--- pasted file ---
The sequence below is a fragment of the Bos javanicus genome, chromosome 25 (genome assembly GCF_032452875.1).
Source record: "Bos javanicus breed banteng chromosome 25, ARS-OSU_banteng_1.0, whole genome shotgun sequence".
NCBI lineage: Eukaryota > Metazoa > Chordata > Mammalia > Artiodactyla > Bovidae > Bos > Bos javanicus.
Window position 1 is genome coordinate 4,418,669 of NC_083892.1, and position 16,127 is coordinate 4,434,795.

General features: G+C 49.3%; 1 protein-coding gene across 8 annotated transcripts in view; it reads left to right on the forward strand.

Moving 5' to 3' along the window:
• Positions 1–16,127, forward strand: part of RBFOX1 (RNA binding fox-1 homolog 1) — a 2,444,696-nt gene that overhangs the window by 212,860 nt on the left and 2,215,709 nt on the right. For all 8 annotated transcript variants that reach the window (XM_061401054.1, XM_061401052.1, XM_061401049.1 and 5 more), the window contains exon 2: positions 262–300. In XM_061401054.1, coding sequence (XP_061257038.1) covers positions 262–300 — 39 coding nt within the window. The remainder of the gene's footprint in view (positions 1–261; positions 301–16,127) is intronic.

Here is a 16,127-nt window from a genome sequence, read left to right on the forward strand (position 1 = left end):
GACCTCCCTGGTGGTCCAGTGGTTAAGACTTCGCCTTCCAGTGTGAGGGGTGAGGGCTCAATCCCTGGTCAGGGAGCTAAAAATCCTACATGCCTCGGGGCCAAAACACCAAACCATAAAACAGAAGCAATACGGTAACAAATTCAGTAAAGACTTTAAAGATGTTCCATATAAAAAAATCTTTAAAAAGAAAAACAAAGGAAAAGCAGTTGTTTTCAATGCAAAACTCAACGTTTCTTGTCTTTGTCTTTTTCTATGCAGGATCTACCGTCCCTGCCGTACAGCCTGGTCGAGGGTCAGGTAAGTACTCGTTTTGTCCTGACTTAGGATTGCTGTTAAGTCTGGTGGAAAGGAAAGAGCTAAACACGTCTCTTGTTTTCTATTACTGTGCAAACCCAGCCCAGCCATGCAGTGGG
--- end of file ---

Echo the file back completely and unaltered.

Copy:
The sequence below is a fragment of the Bos javanicus genome, chromosome 25 (genome assembly GCF_032452875.1).
Source record: "Bos javanicus breed banteng chromosome 25, ARS-OSU_banteng_1.0, whole genome shotgun sequence".
NCBI lineage: Eukaryota > Metazoa > Chordata > Mammalia > Artiodactyla > Bovidae > Bos > Bos javanicus.
Window position 1 is genome coordinate 4,418,669 of NC_083892.1, and position 16,127 is coordinate 4,434,795.

General features: G+C 49.3%; 1 protein-coding gene across 8 annotated transcripts in view; it reads left to right on the forward strand.

Moving 5' to 3' along the window:
• Positions 1–16,127, forward strand: part of RBFOX1 (RNA binding fox-1 homolog 1) — a 2,444,696-nt gene that overhangs the window by 212,860 nt on the left and 2,215,709 nt on the right. For all 8 annotated transcript variants that reach the window (XM_061401054.1, XM_061401052.1, XM_061401049.1 and 5 more), the window contains exon 2: positions 262–300. In XM_061401054.1, coding sequence (XP_061257038.1) covers positions 262–300 — 39 coding nt within the window. The remainder of the gene's footprint in view (positions 1–261; positions 301–16,127) is intronic.

Here is a 16,127-nt window from a genome sequence, read left to right on the forward strand (position 1 = left end):
GACCTCCCTGGTGGTCCAGTGGTTAAGACTTCGCCTTCCAGTGTGAGGGGTGAGGGCTCAATCCCTGGTCAGGGAGCTAAAAATCCTACATGCCTCGGGGCCAAAACACCAAACCATAAAACAGAAGCAATACGGTAACAAATTCAGTAAAGACTTTAAAGATGTTCCATATAAAAAAATCTTTAAAAAGAAAAACAAAGGAAAAGCAGTTGTTTTCAATGCAAAACTCAACGTTTCTTGTCTTTGTCTTTTTCTATGCAGGATCTACCGTCCCTGCCGTACAGCCTGGTCGAGGGTCAGGTAAGTACTCGTTTTGTCCTGACTTAGGATTGCTGTTAAGTCTGGTGGAAAGGAAAGAGCTAAACACGTCTCTTGTTTTCTATTACTGTGCAAACCCAGCCCAGCCATGCAGTGGG